Analysis: Obama moves from the carrot to the stick

A shift in US strategy, UN sanctions only a start.

obama pointing 311 (photo credit: AP)
obama pointing 311
(photo credit: AP)
The sanctions against Iran that passed Wednesday in the UN Security Council are the fourth round of such measures approved by that body since 2006, but the first round under the Obama administration, and therein lies their overall significance.
These are President Barack Obama’s sanctions, and they demonstrate that he has moved the US from the “engagement” to the “pressure” track when it comes to Teheran’s nuclear ambitions.
True, the sanctions – which go after the Revolutionary Guards, as well as Iran’s military and shipping industries – are far from what Prime Minister Binyamin Netanyahu would have liked to see. Netanyahu wanted sanctions that targeted Iran’s all-important energy sector.
But still, these sanctions provide an important legal and moral basis for both the US and other countries, such as the EU member states, to build upon. With these internationally approved sanctions to stand on, the atmosphere will be much more conducive for others to take further, more far-reaching steps.
Obama’s chief of staff Rahm Emanuel, during his meeting with a select group of rabbis last month in Washington, explained that the sequencing of the moves against Iran was extremely important, and the UN measures needed to come first, then further EU steps, and then – finally – harsh sanctions being drawn up in Washington.
Beyond serving as an important building block for other steps, the new Security Council measures – which the US worked hard to deliver – are also important because they represent a shift in Obama’s strategy.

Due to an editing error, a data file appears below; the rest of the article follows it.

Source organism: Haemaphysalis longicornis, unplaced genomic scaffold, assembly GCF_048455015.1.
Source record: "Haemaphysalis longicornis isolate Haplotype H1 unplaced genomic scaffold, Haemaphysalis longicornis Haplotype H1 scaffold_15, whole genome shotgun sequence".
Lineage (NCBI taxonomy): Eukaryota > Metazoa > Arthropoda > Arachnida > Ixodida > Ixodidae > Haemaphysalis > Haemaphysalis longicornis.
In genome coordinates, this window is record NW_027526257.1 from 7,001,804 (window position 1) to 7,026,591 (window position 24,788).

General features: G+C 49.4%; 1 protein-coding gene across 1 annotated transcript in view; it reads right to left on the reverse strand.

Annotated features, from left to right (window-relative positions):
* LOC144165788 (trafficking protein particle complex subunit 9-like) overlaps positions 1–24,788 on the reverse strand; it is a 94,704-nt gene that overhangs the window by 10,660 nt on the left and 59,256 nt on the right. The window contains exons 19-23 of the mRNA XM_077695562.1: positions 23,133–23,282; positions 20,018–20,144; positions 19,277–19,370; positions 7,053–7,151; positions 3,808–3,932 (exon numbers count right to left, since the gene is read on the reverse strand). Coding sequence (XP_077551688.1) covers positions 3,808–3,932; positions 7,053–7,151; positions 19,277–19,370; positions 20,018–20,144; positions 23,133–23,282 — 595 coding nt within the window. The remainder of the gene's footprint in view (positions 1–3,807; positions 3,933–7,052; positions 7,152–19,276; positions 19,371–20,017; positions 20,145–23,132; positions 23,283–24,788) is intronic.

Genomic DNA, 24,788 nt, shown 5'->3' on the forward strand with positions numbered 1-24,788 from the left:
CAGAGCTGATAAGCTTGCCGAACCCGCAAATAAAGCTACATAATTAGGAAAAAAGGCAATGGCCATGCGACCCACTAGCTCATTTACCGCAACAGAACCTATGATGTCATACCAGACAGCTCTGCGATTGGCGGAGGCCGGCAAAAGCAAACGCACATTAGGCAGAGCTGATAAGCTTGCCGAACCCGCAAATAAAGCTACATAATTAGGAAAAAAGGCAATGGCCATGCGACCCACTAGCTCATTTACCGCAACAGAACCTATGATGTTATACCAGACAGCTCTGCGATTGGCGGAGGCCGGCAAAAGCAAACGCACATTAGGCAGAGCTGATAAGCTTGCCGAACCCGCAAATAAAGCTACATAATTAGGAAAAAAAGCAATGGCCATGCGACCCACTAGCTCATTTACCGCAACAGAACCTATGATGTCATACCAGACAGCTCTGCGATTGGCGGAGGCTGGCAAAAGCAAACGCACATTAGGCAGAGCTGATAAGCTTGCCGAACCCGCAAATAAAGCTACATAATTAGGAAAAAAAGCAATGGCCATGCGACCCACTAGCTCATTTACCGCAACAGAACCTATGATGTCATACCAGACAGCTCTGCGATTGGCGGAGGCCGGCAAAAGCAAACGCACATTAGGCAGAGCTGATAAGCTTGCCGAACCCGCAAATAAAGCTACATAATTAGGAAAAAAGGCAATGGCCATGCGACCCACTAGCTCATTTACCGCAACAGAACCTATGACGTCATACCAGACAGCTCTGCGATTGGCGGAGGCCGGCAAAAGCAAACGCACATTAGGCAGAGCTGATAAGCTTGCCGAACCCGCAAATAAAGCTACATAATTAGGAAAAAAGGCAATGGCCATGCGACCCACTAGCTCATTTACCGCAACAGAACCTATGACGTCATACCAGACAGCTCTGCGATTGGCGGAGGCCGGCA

Obama came into office waving the carrot under Iranian President Mahmoud Ahmadinejad’s nose, but these US-led sanctions now indicate that Obama’s patience has run out and he has now moved on to the stick.
Israel might have preferred to see Obama take out a much bigger stick, a heavier rod, but the decision to move from carrots to sticks, from engagement to pressure, is not an insignificant step.
Obama came into office 18 months ago wanting to differentiate himself from his predecessor George W. Bush’s polices on Iran, and during this period tried a different path. That path failed to move the Iranians, and now he is going back to the Bush way.
But, Obama will argue, he will move onto the pressure track with more international legitimacy, since it is now clear to the world that the US genuinely tried engagement, but got nowhere.
The problem with how the vote turned out Wednesday, however, is that the two states that voted against the sanctions – Brazil and Turkey – are not insignificant actors on the world stage, and Iran can, and will, now argue that the move lacks support from key corners of the world.
Nevertheless, 12 countries voted for the measure – and even Lebanon abstained – which moves the world from a position of engaging Iran, to pressuring it, and all that with the new, shiny imprimatur of the Obama administration.
No one in Jerusalem will say it, but there has to be a sense of “we told you so.”
From Obama’s first week in office, Israel’s position was that engagement with Iran was a waste of time, a treading of water, and that Teheran would only respond to pressure.
But the Netanyahu government felt it prudent to give the Obama administration time, to sit back quietly and let it try its hand at engagement, believing that at some point in time those efforts would run up against a brick wall, that Obama would acknowledge reality, and that the engagement policy would be replaced with one of pressure.
That certain point in time, Wednesday’s UN vote shows, has finally arrived.